As Abby Quillen recently covered on Shareable, co-ops have proven to be a successful model for communities of bicyclists around the nation who wish to pool their skills and resources. Equally intriguing is a new type of community co-operative, taking inspiration from the bike model, devoted to sharing computer repair skills and empowering users of all skill levels to fix and get the most out of their systems.

One of these co-ops is the Computer Kitchen, opened in May 2009 in Santa Cruz, CA. Sharing space with the town’s venerable Bike Church co-op (for more info, here’s an article I wrote for the Metro Santa Cruz about the Bike Church), the Computer Kitchen is devoted to reducing e-Waste by extending the life of computers by making repairs accessible and affordable, and teaching users how to use and repair their own systems.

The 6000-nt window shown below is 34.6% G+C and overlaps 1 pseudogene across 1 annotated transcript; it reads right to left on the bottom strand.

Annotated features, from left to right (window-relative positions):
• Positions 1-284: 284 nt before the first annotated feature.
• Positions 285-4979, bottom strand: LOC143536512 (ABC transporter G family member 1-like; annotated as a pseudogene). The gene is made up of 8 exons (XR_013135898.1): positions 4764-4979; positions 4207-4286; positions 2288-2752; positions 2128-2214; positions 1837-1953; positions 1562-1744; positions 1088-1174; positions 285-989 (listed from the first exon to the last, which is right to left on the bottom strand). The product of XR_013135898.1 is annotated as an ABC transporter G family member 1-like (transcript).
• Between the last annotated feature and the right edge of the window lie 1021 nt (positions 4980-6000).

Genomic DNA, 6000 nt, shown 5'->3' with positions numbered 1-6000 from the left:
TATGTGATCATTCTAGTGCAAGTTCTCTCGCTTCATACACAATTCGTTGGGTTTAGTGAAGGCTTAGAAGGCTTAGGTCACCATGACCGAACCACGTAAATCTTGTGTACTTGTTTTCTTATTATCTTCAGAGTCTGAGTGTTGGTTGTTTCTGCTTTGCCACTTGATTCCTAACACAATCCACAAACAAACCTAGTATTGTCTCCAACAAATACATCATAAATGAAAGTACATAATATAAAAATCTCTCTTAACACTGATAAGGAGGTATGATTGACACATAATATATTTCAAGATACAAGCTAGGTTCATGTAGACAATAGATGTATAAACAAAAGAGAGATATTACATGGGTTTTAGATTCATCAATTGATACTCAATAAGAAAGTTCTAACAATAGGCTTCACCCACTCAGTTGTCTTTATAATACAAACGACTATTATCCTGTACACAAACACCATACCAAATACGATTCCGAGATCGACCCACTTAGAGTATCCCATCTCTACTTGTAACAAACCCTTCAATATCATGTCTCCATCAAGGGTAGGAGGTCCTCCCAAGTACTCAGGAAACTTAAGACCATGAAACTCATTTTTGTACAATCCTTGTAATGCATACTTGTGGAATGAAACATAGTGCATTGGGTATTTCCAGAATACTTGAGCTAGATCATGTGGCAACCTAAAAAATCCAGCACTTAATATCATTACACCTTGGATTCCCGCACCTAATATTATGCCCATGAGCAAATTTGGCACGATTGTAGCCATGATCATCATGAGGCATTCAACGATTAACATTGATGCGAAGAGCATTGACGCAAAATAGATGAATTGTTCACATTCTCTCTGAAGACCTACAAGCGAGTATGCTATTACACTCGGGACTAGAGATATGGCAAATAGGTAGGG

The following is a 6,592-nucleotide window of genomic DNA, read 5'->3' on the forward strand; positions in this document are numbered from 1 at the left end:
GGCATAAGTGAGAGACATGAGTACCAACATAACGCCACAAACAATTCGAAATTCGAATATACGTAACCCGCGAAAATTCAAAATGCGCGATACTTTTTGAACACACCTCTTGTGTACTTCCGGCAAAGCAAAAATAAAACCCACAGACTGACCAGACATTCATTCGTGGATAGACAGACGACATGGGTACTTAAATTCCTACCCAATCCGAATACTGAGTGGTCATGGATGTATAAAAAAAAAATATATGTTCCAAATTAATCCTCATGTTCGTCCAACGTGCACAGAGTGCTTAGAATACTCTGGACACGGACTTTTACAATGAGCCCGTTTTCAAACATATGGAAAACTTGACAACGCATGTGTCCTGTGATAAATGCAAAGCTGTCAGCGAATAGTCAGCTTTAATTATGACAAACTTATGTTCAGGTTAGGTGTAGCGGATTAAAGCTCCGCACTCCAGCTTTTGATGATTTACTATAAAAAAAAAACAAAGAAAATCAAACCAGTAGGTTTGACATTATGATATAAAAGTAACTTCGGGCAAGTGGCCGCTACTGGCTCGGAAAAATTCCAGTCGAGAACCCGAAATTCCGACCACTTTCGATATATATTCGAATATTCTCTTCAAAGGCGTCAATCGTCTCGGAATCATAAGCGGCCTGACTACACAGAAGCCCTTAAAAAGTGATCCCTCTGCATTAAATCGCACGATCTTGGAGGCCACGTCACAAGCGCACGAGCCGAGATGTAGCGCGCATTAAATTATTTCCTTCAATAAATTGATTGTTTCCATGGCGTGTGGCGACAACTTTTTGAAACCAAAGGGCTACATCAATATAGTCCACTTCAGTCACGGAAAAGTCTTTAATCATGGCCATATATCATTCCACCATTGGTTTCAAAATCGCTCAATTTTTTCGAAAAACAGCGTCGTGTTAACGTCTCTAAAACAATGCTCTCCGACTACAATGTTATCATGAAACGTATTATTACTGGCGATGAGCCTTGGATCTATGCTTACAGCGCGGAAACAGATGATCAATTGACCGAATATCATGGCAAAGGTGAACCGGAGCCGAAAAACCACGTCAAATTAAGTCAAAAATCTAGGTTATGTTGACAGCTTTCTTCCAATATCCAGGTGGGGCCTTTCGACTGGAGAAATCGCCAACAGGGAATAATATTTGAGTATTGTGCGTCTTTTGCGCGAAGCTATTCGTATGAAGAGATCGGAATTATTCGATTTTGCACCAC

As tech becomes an increasingly ubiquitous part of our lives, it is increasingly marketed as disposable. This could have catastrophic environmental consequences, considering that your typical trip to the Geek Squad for repairs can cost nearly as much as a replacement, encouraging unnecessarily early upgrades to systems. What was once a computer lifespan of 4-5 years has become as short as 1-2 years as upgrades become cheaper than repairs. This can also disenfranchise computer users without the economic resources to keep up with the latest tech, unable to enjoy a reasonable lifespan from technology they can barely afford. The Computer Kitchen model suggests a way that we can encourage digital literacy in our physical communities, empowering tech neophytes by offering them low-cost, hands-on training far more accessible than arcane tech support message-boards and FAQ’s .

Paul M. Davis


Paul M. Davis

Paul M. Davis tells stories online and off, exploring the spaces where data, art, and civics intersect. I currently work with a number of organizations including Pivotal and

Things I share: Knowledge, technology, reusable resources, goodwill.